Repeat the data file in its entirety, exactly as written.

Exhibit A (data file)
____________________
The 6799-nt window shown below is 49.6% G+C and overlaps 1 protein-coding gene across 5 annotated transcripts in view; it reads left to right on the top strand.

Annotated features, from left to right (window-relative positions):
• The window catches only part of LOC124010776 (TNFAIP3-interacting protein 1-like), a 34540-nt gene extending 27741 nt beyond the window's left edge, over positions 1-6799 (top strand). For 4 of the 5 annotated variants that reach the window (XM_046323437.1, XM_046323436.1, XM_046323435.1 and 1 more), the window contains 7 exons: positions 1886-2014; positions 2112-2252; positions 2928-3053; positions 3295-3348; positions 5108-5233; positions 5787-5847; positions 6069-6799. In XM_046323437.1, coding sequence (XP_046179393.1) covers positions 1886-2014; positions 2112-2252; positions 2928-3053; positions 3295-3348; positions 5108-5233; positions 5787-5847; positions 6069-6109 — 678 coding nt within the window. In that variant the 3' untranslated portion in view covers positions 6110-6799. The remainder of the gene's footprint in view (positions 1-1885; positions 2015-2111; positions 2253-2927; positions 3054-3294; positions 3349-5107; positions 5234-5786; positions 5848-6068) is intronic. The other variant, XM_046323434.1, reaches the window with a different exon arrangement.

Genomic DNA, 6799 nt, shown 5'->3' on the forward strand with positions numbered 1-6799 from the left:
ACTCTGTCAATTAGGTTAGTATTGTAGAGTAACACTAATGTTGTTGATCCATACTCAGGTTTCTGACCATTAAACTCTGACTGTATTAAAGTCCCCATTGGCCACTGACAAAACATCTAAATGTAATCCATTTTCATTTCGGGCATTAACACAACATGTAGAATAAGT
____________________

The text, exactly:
The 6799-nt window shown below is 49.6% G+C and overlaps 1 protein-coding gene across 5 annotated transcripts in view; it reads left to right on the top strand.

Annotated features, from left to right (window-relative positions):
• The window catches only part of LOC124010776 (TNFAIP3-interacting protein 1-like), a 34540-nt gene extending 27741 nt beyond the window's left edge, over positions 1-6799 (top strand). For 4 of the 5 annotated variants that reach the window (XM_046323437.1, XM_046323436.1, XM_046323435.1 and 1 more), the window contains 7 exons: positions 1886-2014; positions 2112-2252; positions 2928-3053; positions 3295-3348; positions 5108-5233; positions 5787-5847; positions 6069-6799. In XM_046323437.1, coding sequence (XP_046179393.1) covers positions 1886-2014; positions 2112-2252; positions 2928-3053; positions 3295-3348; positions 5108-5233; positions 5787-5847; positions 6069-6109 — 678 coding nt within the window. In that variant the 3' untranslated portion in view covers positions 6110-6799. The remainder of the gene's footprint in view (positions 1-1885; positions 2015-2111; positions 2253-2927; positions 3054-3294; positions 3349-5107; positions 5234-5786; positions 5848-6068) is intronic. The other variant, XM_046323434.1, reaches the window with a different exon arrangement.

Genomic DNA, 6799 nt, shown 5'->3' on the forward strand with positions numbered 1-6799 from the left:
ACTCTGTCAATTAGGTTAGTATTGTAGAGTAACACTAATGTTGTTGATCCATACTCAGGTTTCTGACCATTAAACTCTGACTGTATTAAAGTCCCCATTGGCCACTGACAAAACATCTAAATGTAATCCATTTTCATTTCGGGCATTAACACAACATGTAGAATAAGT